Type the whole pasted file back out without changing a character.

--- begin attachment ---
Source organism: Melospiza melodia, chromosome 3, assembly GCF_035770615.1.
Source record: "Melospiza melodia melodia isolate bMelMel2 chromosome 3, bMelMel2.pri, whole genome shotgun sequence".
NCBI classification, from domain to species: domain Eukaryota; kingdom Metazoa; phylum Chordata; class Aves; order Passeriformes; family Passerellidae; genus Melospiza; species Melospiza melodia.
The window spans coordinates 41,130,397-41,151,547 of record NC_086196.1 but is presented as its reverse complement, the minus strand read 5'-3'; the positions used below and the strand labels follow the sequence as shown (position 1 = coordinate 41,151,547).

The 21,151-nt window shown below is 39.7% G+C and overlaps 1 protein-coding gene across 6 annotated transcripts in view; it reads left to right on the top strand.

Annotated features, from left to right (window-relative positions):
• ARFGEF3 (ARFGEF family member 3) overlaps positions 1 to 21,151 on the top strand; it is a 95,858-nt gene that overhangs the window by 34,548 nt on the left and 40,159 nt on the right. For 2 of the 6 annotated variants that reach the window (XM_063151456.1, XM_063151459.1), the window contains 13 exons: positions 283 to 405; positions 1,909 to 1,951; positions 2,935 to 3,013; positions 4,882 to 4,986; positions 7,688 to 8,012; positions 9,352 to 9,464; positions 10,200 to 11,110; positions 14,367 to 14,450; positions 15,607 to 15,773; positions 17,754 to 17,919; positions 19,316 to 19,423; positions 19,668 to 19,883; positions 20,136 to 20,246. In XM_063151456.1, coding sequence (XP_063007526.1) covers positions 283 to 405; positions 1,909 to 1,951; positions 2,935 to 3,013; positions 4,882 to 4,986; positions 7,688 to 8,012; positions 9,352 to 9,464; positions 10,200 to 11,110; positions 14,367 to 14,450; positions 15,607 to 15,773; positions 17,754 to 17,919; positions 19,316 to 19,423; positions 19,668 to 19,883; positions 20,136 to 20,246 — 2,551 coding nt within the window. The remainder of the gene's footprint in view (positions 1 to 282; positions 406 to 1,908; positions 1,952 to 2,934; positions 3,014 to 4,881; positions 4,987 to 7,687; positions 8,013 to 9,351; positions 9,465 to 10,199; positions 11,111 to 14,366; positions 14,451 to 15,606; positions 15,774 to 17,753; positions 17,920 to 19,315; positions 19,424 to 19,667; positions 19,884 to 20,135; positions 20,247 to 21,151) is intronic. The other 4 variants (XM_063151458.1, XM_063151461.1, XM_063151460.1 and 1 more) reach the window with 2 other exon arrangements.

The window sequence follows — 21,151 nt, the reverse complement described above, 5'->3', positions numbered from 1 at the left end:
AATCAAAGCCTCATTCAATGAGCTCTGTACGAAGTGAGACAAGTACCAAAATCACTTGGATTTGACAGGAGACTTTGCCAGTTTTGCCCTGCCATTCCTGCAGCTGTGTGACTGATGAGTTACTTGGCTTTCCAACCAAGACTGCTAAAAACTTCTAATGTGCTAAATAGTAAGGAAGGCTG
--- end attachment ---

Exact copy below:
Source organism: Melospiza melodia, chromosome 3, assembly GCF_035770615.1.
Source record: "Melospiza melodia melodia isolate bMelMel2 chromosome 3, bMelMel2.pri, whole genome shotgun sequence".
NCBI classification, from domain to species: domain Eukaryota; kingdom Metazoa; phylum Chordata; class Aves; order Passeriformes; family Passerellidae; genus Melospiza; species Melospiza melodia.
The window spans coordinates 41,130,397-41,151,547 of record NC_086196.1 but is presented as its reverse complement, the minus strand read 5'-3'; the positions used below and the strand labels follow the sequence as shown (position 1 = coordinate 41,151,547).

The 21,151-nt window shown below is 39.7% G+C and overlaps 1 protein-coding gene across 6 annotated transcripts in view; it reads left to right on the top strand.

Annotated features, from left to right (window-relative positions):
• ARFGEF3 (ARFGEF family member 3) overlaps positions 1 to 21,151 on the top strand; it is a 95,858-nt gene that overhangs the window by 34,548 nt on the left and 40,159 nt on the right. For 2 of the 6 annotated variants that reach the window (XM_063151456.1, XM_063151459.1), the window contains 13 exons: positions 283 to 405; positions 1,909 to 1,951; positions 2,935 to 3,013; positions 4,882 to 4,986; positions 7,688 to 8,012; positions 9,352 to 9,464; positions 10,200 to 11,110; positions 14,367 to 14,450; positions 15,607 to 15,773; positions 17,754 to 17,919; positions 19,316 to 19,423; positions 19,668 to 19,883; positions 20,136 to 20,246. In XM_063151456.1, coding sequence (XP_063007526.1) covers positions 283 to 405; positions 1,909 to 1,951; positions 2,935 to 3,013; positions 4,882 to 4,986; positions 7,688 to 8,012; positions 9,352 to 9,464; positions 10,200 to 11,110; positions 14,367 to 14,450; positions 15,607 to 15,773; positions 17,754 to 17,919; positions 19,316 to 19,423; positions 19,668 to 19,883; positions 20,136 to 20,246 — 2,551 coding nt within the window. The remainder of the gene's footprint in view (positions 1 to 282; positions 406 to 1,908; positions 1,952 to 2,934; positions 3,014 to 4,881; positions 4,987 to 7,687; positions 8,013 to 9,351; positions 9,465 to 10,199; positions 11,111 to 14,366; positions 14,451 to 15,606; positions 15,774 to 17,753; positions 17,920 to 19,315; positions 19,424 to 19,667; positions 19,884 to 20,135; positions 20,247 to 21,151) is intronic. The other 4 variants (XM_063151458.1, XM_063151461.1, XM_063151460.1 and 1 more) reach the window with 2 other exon arrangements.

The window sequence follows — 21,151 nt, the reverse complement described above, 5'->3', positions numbered from 1 at the left end:
AATCAAAGCCTCATTCAATGAGCTCTGTACGAAGTGAGACAAGTACCAAAATCACTTGGATTTGACAGGAGACTTTGCCAGTTTTGCCCTGCCATTCCTGCAGCTGTGTGACTGATGAGTTACTTGGCTTTCCAACCAAGACTGCTAAAAACTTCTAATGTGCTAAATAGTAAGGAAGGCTG